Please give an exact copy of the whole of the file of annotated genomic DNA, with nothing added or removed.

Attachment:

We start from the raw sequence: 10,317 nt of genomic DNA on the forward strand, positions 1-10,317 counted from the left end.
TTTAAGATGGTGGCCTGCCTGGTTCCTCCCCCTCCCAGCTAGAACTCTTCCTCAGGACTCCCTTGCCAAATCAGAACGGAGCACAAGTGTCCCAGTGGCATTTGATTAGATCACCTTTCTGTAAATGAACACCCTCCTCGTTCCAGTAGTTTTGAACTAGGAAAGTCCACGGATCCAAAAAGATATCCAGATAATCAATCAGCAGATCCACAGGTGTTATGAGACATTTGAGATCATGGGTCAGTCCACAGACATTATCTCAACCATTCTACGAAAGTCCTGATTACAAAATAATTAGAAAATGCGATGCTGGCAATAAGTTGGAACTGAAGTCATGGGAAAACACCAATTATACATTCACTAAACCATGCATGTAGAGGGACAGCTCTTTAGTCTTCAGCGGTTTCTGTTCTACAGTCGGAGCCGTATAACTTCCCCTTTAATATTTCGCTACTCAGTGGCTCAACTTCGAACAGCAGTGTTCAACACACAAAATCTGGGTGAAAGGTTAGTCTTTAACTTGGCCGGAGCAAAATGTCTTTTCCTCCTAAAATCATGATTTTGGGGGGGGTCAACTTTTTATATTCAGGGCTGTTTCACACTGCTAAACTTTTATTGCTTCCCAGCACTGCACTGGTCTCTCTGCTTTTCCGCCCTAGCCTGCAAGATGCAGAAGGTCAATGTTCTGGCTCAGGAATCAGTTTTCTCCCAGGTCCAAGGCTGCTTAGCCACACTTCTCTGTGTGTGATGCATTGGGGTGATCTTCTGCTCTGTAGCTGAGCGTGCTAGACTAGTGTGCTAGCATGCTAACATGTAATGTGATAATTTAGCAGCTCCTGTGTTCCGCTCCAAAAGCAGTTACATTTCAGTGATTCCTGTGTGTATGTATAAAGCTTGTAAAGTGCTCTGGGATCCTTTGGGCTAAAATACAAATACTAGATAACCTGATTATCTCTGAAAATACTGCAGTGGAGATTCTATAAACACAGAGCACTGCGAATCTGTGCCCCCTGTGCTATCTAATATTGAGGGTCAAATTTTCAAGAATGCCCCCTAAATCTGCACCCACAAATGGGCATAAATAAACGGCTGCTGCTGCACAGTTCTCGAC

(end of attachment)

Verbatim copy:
We start from the raw sequence: 10,317 nt of genomic DNA on the forward strand, positions 1-10,317 counted from the left end.
TTTAAGATGGTGGCCTGCCTGGTTCCTCCCCCTCCCAGCTAGAACTCTTCCTCAGGACTCCCTTGCCAAATCAGAACGGAGCACAAGTGTCCCAGTGGCATTTGATTAGATCACCTTTCTGTAAATGAACACCCTCCTCGTTCCAGTAGTTTTGAACTAGGAAAGTCCACGGATCCAAAAAGATATCCAGATAATCAATCAGCAGATCCACAGGTGTTATGAGACATTTGAGATCATGGGTCAGTCCACAGACATTATCTCAACCATTCTACGAAAGTCCTGATTACAAAATAATTAGAAAATGCGATGCTGGCAATAAGTTGGAACTGAAGTCATGGGAAAACACCAATTATACATTCACTAAACCATGCATGTAGAGGGACAGCTCTTTAGTCTTCAGCGGTTTCTGTTCTACAGTCGGAGCCGTATAACTTCCCCTTTAATATTTCGCTACTCAGTGGCTCAACTTCGAACAGCAGTGTTCAACACACAAAATCTGGGTGAAAGGTTAGTCTTTAACTTGGCCGGAGCAAAATGTCTTTTCCTCCTAAAATCATGATTTTGGGGGGGGTCAACTTTTTATATTCAGGGCTGTTTCACACTGCTAAACTTTTATTGCTTCCCAGCACTGCACTGGTCTCTCTGCTTTTCCGCCCTAGCCTGCAAGATGCAGAAGGTCAATGTTCTGGCTCAGGAATCAGTTTTCTCCCAGGTCCAAGGCTGCTTAGCCACACTTCTCTGTGTGTGATGCATTGGGGTGATCTTCTGCTCTGTAGCTGAGCGTGCTAGACTAGTGTGCTAGCATGCTAACATGTAATGTGATAATTTAGCAGCTCCTGTGTTCCGCTCCAAAAGCAGTTACATTTCAGTGATTCCTGTGTGTATGTATAAAGCTTGTAAAGTGCTCTGGGATCCTTTGGGCTAAAATACAAATACTAGATAACCTGATTATCTCTGAAAATACTGCAGTGGAGATTCTATAAACACAGAGCACTGCGAATCTGTGCCCCCTGTGCTATCTAATATTGAGGGTCAAATTTTCAAGAATGCCCCCTAAATCTGCACCCACAAATGGGCATAAATAAACGGCTGCTGCTGCACAGTTCTCGAC